T. rex and Triceratops are among the best-studied dinosaurs of all time. How much more can we learn? Surprisingly, more than we ever thought. Famed paleontologist Jack Horner and his colleagues are challenging the long held belief that young dinosaurs looked like miniature versions of their parents. Instead they may have looked so different that scientists assumed juveniles and adults were separate species. Even a young T. rex it would be hard to recognize. The transformations from childhood to adulthood were so dramatic that Horner suspects that up to a third of all dinosaur species may vanish in cases of mistaken identity. In their place were developing a new understanding of the complexity of dinosaur lives and learning new reasons for some of the dinosaurs' strangest features like horns lumps, bumps, and dome-heads.
Clues to why dinosaurs underwent such dramatic physical changes may be found in their closest living relatives—birds experts say. Hornbills, for example, don't sport their distinctive helmet-like head casque (see hornbill picture) until they are about three-quarters grown. Like deer antlers, the casque helps other animals discern between mature adults and juveniles.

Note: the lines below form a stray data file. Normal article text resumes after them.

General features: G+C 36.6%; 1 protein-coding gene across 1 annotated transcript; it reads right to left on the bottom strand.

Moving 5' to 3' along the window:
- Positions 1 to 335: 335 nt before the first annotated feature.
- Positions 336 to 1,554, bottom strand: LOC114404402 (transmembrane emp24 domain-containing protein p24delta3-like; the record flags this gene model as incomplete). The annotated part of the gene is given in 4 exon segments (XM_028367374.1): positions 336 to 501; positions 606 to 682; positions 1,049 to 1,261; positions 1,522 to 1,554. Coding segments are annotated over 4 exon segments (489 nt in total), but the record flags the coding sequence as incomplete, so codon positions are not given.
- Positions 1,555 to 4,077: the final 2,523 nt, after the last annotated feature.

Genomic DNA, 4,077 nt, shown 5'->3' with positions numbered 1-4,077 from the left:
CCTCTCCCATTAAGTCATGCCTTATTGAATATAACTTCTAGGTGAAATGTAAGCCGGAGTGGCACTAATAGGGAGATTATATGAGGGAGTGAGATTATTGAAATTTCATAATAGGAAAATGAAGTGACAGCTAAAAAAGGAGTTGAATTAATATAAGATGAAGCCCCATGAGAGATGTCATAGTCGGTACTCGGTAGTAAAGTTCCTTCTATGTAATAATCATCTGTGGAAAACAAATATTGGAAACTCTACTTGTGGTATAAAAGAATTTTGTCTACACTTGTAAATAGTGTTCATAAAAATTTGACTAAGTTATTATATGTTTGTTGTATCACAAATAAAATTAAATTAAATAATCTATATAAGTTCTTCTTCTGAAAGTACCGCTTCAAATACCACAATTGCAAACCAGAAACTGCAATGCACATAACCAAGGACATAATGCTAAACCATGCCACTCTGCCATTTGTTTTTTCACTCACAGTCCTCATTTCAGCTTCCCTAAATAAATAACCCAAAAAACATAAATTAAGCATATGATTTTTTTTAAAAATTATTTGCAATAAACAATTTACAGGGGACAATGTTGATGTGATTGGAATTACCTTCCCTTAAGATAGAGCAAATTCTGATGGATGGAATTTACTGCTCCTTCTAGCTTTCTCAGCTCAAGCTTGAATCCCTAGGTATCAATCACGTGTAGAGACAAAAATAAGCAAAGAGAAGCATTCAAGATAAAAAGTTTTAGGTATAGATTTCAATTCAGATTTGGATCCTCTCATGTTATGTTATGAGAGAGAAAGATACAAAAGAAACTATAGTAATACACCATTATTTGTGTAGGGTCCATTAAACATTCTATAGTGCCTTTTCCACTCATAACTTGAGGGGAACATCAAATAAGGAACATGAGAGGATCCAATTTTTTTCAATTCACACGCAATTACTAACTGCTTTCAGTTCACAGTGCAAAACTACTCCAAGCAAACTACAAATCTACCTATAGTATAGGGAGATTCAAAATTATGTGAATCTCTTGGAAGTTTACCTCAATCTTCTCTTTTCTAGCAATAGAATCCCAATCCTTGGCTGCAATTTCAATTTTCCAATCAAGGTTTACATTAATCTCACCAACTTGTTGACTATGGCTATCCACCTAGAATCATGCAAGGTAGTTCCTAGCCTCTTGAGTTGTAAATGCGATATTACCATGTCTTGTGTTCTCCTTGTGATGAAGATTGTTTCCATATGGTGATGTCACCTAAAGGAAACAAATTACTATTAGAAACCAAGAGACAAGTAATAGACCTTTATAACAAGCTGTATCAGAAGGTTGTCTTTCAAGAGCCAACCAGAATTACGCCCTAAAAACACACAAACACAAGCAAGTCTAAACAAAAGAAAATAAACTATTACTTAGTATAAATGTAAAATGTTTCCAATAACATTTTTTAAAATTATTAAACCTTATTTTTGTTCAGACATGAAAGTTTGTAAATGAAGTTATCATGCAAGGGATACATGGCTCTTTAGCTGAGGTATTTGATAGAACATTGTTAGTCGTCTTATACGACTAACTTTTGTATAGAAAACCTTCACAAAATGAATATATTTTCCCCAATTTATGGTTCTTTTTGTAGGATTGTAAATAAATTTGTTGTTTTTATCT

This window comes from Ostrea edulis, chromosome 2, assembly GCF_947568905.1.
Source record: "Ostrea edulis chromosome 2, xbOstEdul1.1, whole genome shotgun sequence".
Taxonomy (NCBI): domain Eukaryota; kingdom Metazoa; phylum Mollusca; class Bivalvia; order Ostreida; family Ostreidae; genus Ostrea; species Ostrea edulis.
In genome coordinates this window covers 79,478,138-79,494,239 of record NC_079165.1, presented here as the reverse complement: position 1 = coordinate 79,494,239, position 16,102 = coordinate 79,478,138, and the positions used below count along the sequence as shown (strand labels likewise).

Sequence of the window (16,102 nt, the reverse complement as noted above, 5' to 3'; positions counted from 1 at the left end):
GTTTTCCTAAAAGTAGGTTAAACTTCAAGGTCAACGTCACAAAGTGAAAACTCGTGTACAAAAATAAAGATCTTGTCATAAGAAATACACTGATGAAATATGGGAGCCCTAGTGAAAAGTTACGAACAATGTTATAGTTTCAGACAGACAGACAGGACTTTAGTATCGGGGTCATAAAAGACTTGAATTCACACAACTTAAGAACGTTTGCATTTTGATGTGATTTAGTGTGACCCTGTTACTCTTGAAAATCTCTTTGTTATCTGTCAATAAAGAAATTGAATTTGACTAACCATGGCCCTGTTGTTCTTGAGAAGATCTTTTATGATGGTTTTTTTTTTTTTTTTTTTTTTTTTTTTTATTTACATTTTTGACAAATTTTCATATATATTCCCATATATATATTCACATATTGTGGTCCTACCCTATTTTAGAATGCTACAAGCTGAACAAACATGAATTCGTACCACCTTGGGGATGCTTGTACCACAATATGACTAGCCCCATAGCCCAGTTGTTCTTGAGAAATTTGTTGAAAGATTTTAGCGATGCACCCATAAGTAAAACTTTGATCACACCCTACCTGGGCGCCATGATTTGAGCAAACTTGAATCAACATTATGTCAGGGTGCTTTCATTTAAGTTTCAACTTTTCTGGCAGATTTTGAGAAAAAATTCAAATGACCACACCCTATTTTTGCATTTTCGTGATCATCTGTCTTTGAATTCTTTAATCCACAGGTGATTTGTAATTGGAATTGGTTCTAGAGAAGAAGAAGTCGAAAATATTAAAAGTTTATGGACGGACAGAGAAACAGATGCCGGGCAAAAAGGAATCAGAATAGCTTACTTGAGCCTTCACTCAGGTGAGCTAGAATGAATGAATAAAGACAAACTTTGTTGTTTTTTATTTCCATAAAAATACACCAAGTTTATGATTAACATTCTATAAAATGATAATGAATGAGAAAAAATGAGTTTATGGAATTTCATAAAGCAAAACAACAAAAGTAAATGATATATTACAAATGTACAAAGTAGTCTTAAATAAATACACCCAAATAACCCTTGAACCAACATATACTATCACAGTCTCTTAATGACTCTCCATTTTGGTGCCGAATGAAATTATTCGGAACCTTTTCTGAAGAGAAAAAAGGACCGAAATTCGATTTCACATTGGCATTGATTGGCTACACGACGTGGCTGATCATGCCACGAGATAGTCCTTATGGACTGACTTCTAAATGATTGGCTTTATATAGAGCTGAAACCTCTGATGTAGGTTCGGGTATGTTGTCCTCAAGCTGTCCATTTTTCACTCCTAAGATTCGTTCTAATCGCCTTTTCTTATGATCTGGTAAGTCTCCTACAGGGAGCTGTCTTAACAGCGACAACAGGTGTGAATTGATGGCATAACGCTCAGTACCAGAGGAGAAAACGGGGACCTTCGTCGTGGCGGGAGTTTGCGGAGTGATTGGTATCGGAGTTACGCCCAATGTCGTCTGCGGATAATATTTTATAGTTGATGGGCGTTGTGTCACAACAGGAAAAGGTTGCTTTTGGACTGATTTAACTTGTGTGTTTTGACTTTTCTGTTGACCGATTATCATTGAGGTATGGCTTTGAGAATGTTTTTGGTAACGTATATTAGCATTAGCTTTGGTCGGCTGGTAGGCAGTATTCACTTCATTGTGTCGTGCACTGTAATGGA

In the same way, dinosaurs' changing appearances might have also promoted visual communication.For example head knobs or horns, likely paired with color variations, may have created unmistakable visual displays that made sure members of a species recognized one another.They may also have identified dinosaurs as male or female and marked them as mate-seeking breeders or juveniles in need of protection.
Regardless of what some political types might try to tell you about there being "no more debate" when it comes to certain areas of scientific inquiry, in science, the jury is always out...
Read the entire article here: A Third of Dinosaur Species Never Existed?